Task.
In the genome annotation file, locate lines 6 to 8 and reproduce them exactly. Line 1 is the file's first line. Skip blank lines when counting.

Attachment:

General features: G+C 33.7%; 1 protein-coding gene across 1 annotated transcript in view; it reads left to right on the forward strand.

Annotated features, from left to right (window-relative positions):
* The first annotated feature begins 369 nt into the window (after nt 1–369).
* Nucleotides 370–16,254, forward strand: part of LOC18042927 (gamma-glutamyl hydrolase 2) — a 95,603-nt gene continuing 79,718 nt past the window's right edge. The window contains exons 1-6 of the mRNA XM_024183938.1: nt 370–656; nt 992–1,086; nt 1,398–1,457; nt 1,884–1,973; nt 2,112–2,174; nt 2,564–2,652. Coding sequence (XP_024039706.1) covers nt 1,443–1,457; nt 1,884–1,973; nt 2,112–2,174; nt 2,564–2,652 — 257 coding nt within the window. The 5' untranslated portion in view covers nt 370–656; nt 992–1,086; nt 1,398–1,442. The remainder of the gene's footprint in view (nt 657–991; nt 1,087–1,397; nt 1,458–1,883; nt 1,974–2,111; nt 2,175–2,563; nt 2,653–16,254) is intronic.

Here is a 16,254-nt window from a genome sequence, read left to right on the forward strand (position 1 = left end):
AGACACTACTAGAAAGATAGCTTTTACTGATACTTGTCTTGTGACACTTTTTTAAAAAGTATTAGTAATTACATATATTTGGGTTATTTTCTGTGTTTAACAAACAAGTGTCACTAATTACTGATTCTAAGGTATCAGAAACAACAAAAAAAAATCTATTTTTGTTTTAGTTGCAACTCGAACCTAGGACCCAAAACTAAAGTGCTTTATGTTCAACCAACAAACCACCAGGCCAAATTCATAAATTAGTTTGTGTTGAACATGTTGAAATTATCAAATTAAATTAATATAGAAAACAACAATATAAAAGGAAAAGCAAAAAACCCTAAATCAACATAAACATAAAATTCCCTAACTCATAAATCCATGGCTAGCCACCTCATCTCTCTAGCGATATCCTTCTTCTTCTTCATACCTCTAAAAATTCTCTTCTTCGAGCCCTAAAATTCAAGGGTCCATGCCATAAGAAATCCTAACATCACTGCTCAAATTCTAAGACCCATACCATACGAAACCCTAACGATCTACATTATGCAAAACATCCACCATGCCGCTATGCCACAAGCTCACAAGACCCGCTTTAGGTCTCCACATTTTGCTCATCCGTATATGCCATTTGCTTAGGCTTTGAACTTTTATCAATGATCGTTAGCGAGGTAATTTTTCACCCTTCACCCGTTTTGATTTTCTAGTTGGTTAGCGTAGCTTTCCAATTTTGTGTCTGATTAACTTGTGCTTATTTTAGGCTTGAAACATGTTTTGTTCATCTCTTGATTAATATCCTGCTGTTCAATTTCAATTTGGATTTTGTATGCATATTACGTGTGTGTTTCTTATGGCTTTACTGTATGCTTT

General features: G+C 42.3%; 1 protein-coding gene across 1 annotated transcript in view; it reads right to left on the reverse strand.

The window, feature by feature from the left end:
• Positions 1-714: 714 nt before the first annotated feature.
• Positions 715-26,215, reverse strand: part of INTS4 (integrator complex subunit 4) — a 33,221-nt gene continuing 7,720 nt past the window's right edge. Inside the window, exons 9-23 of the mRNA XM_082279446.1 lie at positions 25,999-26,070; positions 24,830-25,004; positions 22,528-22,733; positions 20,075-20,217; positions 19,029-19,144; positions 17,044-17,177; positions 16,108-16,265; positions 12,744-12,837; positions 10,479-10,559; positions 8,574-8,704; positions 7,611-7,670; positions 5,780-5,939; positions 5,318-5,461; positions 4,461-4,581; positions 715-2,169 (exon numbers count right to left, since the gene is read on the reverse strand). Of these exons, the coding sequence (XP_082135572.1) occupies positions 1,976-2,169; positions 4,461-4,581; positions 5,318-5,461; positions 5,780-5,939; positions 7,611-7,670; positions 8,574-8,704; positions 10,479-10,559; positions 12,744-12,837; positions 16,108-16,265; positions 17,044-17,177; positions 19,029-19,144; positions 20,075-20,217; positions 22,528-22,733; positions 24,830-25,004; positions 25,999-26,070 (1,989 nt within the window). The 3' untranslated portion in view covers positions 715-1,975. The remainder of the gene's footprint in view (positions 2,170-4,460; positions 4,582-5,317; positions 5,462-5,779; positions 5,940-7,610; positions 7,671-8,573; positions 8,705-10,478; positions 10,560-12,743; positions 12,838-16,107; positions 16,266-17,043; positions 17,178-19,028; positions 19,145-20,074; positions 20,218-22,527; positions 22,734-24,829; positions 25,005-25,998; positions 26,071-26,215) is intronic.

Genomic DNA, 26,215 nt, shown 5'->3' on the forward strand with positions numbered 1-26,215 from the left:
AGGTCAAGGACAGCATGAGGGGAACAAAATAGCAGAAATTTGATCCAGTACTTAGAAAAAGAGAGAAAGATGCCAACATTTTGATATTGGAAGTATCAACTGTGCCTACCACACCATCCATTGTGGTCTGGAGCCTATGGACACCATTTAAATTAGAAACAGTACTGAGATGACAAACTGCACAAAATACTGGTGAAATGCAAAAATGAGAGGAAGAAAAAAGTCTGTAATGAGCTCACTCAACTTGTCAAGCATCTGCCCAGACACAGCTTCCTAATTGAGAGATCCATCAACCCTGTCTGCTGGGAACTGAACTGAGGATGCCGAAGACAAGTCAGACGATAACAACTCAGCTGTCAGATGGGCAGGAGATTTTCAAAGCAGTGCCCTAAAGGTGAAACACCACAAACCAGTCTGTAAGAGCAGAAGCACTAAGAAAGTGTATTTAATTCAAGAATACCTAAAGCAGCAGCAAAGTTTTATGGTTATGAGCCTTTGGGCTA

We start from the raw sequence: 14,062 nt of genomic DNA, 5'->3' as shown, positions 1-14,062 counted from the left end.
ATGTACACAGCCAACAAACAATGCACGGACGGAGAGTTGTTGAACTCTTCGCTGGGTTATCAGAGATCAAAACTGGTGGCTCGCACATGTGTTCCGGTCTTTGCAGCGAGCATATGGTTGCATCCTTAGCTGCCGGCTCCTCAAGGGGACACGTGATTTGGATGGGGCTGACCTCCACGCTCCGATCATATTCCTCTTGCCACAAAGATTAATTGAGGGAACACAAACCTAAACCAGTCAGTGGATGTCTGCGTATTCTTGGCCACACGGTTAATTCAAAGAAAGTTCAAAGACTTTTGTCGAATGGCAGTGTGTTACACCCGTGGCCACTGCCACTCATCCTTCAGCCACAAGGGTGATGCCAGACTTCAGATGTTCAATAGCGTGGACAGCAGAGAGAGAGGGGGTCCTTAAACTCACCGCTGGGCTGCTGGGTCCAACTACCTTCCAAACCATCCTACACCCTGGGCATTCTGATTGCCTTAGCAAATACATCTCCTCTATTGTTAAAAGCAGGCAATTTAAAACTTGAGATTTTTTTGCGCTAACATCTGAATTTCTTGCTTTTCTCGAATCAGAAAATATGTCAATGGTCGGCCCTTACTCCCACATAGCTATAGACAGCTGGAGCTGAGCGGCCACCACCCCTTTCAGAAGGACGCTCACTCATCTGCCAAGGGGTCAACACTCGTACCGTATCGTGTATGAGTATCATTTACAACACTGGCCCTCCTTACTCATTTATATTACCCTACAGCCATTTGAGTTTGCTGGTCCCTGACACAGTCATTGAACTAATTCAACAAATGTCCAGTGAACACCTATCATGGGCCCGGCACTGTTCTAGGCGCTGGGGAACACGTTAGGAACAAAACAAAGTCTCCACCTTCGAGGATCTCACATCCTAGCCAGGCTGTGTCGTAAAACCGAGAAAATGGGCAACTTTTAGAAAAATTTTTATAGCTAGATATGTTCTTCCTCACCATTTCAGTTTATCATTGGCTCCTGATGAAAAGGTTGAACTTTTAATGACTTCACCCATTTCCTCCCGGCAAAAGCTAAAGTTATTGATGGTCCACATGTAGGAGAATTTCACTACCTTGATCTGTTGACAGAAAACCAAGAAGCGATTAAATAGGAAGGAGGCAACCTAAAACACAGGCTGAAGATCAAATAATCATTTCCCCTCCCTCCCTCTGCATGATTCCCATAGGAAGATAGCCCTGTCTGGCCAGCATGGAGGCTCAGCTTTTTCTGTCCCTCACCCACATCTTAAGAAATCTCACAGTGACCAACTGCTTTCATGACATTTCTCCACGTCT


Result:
AGACACTACTAGAAAGATAGCTTTTACTGATACTTGTCTTGTGACACTTTTTTAAAAAGTATTAGTAATTACATATATTTGGGTTATTTTCTGTGTTTAACAAACAAGTGTCACTAATTACTGATTCTAAGGTATCAGAAACAACAAAAAAAAATCTATTTTTGTTTTAGTTGCAACTCGAACCTAGGACCCAAAACTAAAGTGCTTTATGTTCAACCAACAAACCACCAGGCCAAATTCATAAATTAGTTTGTGTTGAACATGTTGAAATTATCAAATTAAATTAATATAGAAAACAACAATATAAAAGGAAAAGCAAAAAACCCTAAATCAACATAAACATAAAATTCCCTAACTCATAAATCCATGGCTAGCCACCTCATCTCTCTAGCGATATCCTTCTTCTTCTTCATACCTCTAAAAATTCTCTTCTTCGAGCCCTAAAATTCAAGGGTCCATGCCATAAGAAATCCTAACATCACTGCTCAAATTCTAAGACCCATACCATACGAAACCCTAACGATCTACATTATGCAAAACATCCACCATGCCGCTATGCCACAAGCTCACAAGACCCGCTTTAGGTCTCCACATTTTGCTCATCCGTATATGCCATTTGCTTAGGCTTTGAACTTTTATCAATGATCGTTAGCGAGGTAATTTTTCACCCTTCACCCGTTTTGATTTTCTAGTTGGTTAGCGTAGCTTTCCAATTTTGTGTCTGATTAACTTGTGCTTATTTTAGGCTTGAAACATGTTTTGTTCATCTCTTGATTAATATCCTGCTGTTCAATTTCAATTTGGATTTTGTATGCATATTACGTGTGTGTTTCTTATGGCTTTACTGTATGCTTT

General features: G+C 42.3%; 1 protein-coding gene across 1 annotated transcript in view; it reads right to left on the reverse strand.

The window, feature by feature from the left end: